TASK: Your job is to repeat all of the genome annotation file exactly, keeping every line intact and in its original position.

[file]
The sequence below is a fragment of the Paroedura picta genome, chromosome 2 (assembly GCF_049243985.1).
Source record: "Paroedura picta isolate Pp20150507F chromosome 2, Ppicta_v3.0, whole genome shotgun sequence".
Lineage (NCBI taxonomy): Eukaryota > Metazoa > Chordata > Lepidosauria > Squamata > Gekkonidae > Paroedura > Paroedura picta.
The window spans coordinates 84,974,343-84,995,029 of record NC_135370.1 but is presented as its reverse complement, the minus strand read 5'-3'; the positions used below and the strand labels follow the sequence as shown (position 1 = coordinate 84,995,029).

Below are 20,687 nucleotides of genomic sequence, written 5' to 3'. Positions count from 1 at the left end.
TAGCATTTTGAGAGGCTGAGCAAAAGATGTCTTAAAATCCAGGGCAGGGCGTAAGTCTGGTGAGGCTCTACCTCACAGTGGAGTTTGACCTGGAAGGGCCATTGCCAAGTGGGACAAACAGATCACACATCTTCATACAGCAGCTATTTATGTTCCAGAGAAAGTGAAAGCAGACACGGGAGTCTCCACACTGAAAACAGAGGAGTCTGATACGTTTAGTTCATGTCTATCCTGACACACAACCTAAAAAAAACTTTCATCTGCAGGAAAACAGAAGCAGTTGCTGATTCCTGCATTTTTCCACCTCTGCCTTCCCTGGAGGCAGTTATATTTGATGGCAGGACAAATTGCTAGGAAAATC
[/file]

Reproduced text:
The sequence below is a fragment of the Paroedura picta genome, chromosome 2 (assembly GCF_049243985.1).
Source record: "Paroedura picta isolate Pp20150507F chromosome 2, Ppicta_v3.0, whole genome shotgun sequence".
Lineage (NCBI taxonomy): Eukaryota > Metazoa > Chordata > Lepidosauria > Squamata > Gekkonidae > Paroedura > Paroedura picta.
The window spans coordinates 84,974,343-84,995,029 of record NC_135370.1 but is presented as its reverse complement, the minus strand read 5'-3'; the positions used below and the strand labels follow the sequence as shown (position 1 = coordinate 84,995,029).

Below are 20,687 nucleotides of genomic sequence, written 5' to 3'. Positions count from 1 at the left end.
TAGCATTTTGAGAGGCTGAGCAAAAGATGTCTTAAAATCCAGGGCAGGGCGTAAGTCTGGTGAGGCTCTACCTCACAGTGGAGTTTGACCTGGAAGGGCCATTGCCAAGTGGGACAAACAGATCACACATCTTCATACAGCAGCTATTTATGTTCCAGAGAAAGTGAAAGCAGACACGGGAGTCTCCACACTGAAAACAGAGGAGTCTGATACGTTTAGTTCATGTCTATCCTGACACACAACCTAAAAAAAACTTTCATCTGCAGGAAAACAGAAGCAGTTGCTGATTCCTGCATTTTTCCACCTCTGCCTTCCCTGGAGGCAGTTATATTTGATGGCAGGACAAATTGCTAGGAAAATC